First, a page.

Articles Posted in U.S. 10th Circuit Court of Appeals

by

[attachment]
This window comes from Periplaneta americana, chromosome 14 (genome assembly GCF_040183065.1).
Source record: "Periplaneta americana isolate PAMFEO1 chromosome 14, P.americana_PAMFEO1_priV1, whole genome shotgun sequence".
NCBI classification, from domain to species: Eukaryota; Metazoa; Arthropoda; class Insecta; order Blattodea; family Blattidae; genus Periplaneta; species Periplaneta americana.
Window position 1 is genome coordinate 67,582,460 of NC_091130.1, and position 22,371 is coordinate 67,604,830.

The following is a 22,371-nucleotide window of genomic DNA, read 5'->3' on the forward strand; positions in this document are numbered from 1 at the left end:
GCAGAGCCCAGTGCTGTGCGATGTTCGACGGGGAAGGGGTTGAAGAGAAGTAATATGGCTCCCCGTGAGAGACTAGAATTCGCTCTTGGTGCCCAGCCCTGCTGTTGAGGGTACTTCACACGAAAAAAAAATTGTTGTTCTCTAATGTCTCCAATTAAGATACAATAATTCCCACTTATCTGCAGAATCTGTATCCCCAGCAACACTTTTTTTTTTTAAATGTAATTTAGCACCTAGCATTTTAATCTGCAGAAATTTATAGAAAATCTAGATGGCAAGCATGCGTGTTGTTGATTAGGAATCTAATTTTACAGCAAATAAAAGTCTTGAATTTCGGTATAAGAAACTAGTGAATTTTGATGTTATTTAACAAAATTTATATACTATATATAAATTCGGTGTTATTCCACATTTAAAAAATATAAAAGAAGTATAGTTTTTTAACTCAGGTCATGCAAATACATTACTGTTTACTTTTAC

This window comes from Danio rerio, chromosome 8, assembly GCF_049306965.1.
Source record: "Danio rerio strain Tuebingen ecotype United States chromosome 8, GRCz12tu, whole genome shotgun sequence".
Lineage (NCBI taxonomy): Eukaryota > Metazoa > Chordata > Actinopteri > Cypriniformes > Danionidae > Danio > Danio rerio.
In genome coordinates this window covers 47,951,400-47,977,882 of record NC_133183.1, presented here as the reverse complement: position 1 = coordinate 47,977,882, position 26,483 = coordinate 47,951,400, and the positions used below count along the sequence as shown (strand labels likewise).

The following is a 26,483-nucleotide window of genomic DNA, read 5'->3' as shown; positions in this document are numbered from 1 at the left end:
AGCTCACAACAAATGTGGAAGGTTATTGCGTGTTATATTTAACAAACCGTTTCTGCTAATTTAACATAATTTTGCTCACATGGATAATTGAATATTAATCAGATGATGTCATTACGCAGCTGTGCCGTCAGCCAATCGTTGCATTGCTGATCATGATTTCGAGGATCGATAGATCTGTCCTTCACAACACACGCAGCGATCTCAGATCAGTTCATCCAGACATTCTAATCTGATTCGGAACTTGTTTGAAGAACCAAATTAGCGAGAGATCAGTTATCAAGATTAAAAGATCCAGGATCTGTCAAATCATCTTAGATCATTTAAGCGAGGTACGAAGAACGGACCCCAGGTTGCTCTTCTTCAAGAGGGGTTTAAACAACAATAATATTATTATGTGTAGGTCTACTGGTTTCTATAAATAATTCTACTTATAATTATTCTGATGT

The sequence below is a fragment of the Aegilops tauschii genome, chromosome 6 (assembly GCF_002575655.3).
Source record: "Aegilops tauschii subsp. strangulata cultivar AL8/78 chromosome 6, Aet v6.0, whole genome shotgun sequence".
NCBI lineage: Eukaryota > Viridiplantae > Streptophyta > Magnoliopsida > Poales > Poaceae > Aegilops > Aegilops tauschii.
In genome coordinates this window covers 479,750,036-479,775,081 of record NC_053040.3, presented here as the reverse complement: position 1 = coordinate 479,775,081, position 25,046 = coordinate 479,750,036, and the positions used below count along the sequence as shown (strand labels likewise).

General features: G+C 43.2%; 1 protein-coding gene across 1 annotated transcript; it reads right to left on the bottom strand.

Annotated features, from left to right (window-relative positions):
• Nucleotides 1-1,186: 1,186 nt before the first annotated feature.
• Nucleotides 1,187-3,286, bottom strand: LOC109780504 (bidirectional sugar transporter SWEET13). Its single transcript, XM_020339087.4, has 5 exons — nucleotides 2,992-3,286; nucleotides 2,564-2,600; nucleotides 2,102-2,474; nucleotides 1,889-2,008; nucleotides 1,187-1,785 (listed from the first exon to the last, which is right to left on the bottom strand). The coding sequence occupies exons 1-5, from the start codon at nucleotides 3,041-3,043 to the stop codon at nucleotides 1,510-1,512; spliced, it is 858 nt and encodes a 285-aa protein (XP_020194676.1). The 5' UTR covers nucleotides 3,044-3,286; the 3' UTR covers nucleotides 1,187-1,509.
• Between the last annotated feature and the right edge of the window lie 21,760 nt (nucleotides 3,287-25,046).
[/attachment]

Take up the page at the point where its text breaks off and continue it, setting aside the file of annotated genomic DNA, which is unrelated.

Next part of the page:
Defendant Kevin Hartshorn appealed a district court's issuance of an injunction against him, arguing the court erred in concluding he promoted an abusive tax shelter in violation of 26 U.S.C. 6700. Defendant organized and was appointed head minister of the Church of Compassionate Service in 2004. At that time, the church had approximately fifty active ministers. To become a minister, an individual is required to take a vow of obedience and a vow of poverty. Upon taking the vow of poverty, ministers transferred title to all of their property to the church. They also assigned to the church all income that was earned as part of their normal employment, either endorsing their employment checks in favor of the church or directing their employers to deposit their earnings directly into various church accounts. According to internal church documents, 90% of the money ministers earned and assigned to the church was "available for local ministry funding." Defendant testified that the church’s "policy [of trying] to make 90 percent available to fund ministries for their compassionate service projects [is] not tied to how much money they make." However, ministers who were deposed in the course of this litigation indicated that it was their understanding they would “get back 90 percent of whatever funds [they] generate[d] for the church.” Ministers deposed for the litigation had not filed tax returns for numerous years though the income they earned at their jobs outside the church was taxable income. The district court agreed with the government that Defendant was promoting abusive tax shelters through his church, and particularly through his representations that individuals who took vows of poverty and obedience and became ministers of his church would not be required to pay taxes on income they earned and assigned to the church. The court accordingly granted summary judgment in favor of the government and issued an injunction prohibiting Defendant from promoting or selling "the use of church-based tax-fraud schemes." On appeal, Defendant argued that the Tenth Circuit should reverse the district court’s summary judgment decision because: (1) Defendant’s statements regarding the tax benefits for vow-of-poverty ministers were correct; and (2) if any of his statements were false or fraudulent, he did not know or have reason to know of this fact. The Tenth Circuit agreed with the district court that Defendant’s representations to the ministers regarding the tax consequences of becoming a minister of the church were false or fraudulent. With respect to reversal of summary judgment because of statements Defendant made to the ministers, the Tenth Circuit found none of his arguments persuasive: "the test for injunctive relief under [26 U.S.C. 7408] is satisfied if the defendant had reason to know his statements were false or fraudulent, regardless of what he actually knew or believed. And we conclude that, whether or not Defendant actually knew his purported interpretation of federal tax law was incorrect, 'a reasonable person in [his] subjective position would have discovered' the falsity of his representations." View "United States v. Hartshorn" on Justia Law